Chamber Orchestra Review Print



Entirely Mozart Night at the Eastern Music Festival

July 10, 2004 - Greensboro, NC:


A concert featuring a posthorn is more rare than receiving a Susan B. Anthony dollar in change. Mozart's Serenade No. 9, in D, K320 ("Posthorn"), brought the July 10 concert to a sparkling finish. According to Steven Ledbetter's notes, both "a real symphony and a sinfonia concertante, made up of movements 3 and 4," are concealed within its seven movements. The composer used the first, fifth, and seventh movements to create a free-standing symphony. The nickname for the serenade comes from the use of a valveless posthorn in the second Menuetto. In the 18th century, calls blown by a post carriage driver would announce his arrival at a scheduled stop. The most striking thing in the first movement is Mozart's repeated use of the "Mannheim rocket," a long crescendo that was a specialty of that famed court orchestra. The third and fourth movements are feasts for the ears with their myriad interplay among the flutes, oboes, and bassoons.

New Yorkers of a certain vintage could have been forgiven if they thought they were at an unusually well-prepared "Mostly Mozart" concert in the '70 or '80s. The longtime director of that series, Gerard Schwarz, led the EMF's all-faculty Eastern Philharmonic Orchestra. He secured fine string detailing and a firm rhythmic base. A refined menu of quiet playing helped maximize the Serenade's crescendo effect. Every section and principal player was alert and fully engaged. Flutist Les Roettges, oboist Eric Olson, and bassoonist Cedric Coleman strongly characterized the third and fourth movement. Standing near the back of the cellos at the right, principal trumpet Rodney Mack gave a flawless performance of the posthorn part using no valves - just embouchure, lungs and a prayer.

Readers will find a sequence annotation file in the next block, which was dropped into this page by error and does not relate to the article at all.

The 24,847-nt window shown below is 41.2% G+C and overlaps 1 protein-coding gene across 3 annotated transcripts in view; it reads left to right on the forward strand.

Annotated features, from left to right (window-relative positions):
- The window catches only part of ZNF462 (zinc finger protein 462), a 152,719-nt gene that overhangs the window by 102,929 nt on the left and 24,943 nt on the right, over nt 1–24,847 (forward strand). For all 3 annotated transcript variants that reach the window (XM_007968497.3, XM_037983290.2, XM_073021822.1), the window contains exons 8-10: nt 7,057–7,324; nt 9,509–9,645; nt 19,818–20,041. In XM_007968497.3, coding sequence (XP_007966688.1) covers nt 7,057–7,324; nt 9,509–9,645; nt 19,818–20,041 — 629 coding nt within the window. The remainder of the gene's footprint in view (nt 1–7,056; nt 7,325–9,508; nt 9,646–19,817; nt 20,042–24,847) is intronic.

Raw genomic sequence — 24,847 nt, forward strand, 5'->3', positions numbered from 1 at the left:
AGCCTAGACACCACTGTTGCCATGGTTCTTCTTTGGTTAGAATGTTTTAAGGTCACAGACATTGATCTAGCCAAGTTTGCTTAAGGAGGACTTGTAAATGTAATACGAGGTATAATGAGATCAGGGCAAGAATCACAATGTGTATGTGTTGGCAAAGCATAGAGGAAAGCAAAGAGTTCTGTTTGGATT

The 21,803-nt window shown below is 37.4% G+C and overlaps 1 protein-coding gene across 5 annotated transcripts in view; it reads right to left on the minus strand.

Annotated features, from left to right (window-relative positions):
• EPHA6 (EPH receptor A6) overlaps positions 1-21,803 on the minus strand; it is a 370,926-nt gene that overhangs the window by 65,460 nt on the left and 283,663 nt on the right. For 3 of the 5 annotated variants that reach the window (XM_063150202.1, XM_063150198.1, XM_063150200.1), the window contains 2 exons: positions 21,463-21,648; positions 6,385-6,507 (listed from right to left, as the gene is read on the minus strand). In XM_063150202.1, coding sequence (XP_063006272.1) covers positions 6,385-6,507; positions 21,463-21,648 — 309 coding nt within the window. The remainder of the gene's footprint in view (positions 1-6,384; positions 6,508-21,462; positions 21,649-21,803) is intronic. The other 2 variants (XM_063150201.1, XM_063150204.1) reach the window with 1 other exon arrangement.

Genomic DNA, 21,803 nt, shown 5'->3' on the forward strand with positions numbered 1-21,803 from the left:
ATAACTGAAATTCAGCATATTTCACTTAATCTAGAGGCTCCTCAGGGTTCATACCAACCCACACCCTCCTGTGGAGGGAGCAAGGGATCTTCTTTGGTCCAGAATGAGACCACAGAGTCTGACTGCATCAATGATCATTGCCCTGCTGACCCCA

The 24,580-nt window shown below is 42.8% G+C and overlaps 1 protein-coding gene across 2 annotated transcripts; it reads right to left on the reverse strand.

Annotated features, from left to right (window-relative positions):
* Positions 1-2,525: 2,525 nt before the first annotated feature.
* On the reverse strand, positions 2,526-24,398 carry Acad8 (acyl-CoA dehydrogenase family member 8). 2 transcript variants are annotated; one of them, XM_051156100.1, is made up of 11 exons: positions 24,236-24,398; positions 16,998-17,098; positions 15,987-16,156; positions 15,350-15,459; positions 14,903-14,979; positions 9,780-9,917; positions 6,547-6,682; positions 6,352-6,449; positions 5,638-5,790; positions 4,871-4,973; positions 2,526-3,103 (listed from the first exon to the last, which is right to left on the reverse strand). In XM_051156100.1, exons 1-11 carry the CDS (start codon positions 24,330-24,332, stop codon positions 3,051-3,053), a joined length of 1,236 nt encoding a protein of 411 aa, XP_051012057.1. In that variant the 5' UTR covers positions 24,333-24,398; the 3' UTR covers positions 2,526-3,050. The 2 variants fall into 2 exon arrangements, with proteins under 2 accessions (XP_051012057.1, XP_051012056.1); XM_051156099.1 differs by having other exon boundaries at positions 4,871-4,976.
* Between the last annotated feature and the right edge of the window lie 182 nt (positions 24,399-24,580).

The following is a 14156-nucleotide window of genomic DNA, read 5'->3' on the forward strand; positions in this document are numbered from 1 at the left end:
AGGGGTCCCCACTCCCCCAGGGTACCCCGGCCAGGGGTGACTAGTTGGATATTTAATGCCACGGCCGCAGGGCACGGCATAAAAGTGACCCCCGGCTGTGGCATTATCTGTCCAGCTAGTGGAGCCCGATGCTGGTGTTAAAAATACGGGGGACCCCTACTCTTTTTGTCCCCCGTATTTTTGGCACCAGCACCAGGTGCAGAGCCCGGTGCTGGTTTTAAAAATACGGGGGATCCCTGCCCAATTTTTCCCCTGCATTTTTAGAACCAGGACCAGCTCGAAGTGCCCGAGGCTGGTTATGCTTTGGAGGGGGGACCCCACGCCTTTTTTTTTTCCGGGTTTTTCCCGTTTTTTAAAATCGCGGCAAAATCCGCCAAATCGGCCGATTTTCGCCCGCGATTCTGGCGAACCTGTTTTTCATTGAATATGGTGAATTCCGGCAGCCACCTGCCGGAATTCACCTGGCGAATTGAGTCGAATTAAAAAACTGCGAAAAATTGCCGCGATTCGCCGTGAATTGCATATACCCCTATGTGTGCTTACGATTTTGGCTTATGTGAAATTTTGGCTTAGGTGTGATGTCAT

A vigorous performance of the Symphony No. 35, in D, K.385 ("Haffner") opened the concert. Using the full orchestra, Schwarz secured tight ensemble and fine balance among the brass, woodwinds, and strings. His tempos were well with the traditional, and the work benefited from a solid underpinning of strongly defined rhythms.

Guest horn soloist Eric Ruske brought an even and lustrous tone to the Horn Concerto No. 4, in E-flat, K.495. The first movement's cadenza featured Ruske's brilliant trills, the second movement displayed his breath control while spinning long melodic lines, and the third exhibited his articulation of fast passages and his ability to sustain long-held notes.